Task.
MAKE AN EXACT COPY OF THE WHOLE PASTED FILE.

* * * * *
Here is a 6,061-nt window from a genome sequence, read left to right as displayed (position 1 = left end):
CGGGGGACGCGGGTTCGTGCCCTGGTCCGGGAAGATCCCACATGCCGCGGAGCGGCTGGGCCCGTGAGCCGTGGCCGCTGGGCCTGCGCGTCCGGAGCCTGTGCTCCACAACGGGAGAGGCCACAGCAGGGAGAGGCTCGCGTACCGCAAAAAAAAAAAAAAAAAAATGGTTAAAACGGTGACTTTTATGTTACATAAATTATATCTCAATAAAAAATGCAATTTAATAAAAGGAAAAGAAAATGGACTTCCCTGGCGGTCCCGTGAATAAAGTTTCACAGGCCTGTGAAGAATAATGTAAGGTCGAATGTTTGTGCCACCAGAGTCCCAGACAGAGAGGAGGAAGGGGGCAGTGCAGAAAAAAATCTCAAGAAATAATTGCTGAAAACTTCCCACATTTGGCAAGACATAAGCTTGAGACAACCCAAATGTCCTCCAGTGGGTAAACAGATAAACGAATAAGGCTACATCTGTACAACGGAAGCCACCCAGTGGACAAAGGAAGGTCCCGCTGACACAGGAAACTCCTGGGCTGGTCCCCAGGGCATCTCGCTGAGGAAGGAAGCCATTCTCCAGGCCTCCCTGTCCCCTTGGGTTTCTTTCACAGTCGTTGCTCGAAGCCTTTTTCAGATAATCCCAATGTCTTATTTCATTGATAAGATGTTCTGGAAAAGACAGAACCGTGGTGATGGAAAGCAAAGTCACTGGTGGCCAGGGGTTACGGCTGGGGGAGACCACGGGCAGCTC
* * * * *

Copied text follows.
Here is a 6,061-nt window from a genome sequence, read left to right as displayed (position 1 = left end):
CGGGGGACGCGGGTTCGTGCCCTGGTCCGGGAAGATCCCACATGCCGCGGAGCGGCTGGGCCCGTGAGCCGTGGCCGCTGGGCCTGCGCGTCCGGAGCCTGTGCTCCACAACGGGAGAGGCCACAGCAGGGAGAGGCTCGCGTACCGCAAAAAAAAAAAAAAAAAAATGGTTAAAACGGTGACTTTTATGTTACATAAATTATATCTCAATAAAAAATGCAATTTAATAAAAGGAAAAGAAAATGGACTTCCCTGGCGGTCCCGTGAATAAAGTTTCACAGGCCTGTGAAGAATAATGTAAGGTCGAATGTTTGTGCCACCAGAGTCCCAGACAGAGAGGAGGAAGGGGGCAGTGCAGAAAAAAATCTCAAGAAATAATTGCTGAAAACTTCCCACATTTGGCAAGACATAAGCTTGAGACAACCCAAATGTCCTCCAGTGGGTAAACAGATAAACGAATAAGGCTACATCTGTACAACGGAAGCCACCCAGTGGACAAAGGAAGGTCCCGCTGACACAGGAAACTCCTGGGCTGGTCCCCAGGGCATCTCGCTGAGGAAGGAAGCCATTCTCCAGGCCTCCCTGTCCCCTTGGGTTTCTTTCACAGTCGTTGCTCGAAGCCTTTTTCAGATAATCCCAATGTCTTATTTCATTGATAAGATGTTCTGGAAAAGACAGAACCGTGGTGATGGAAAGCAAAGTCACTGGTGGCCAGGGGTTACGGCTGGGGGAGACCACGGGCAGCTC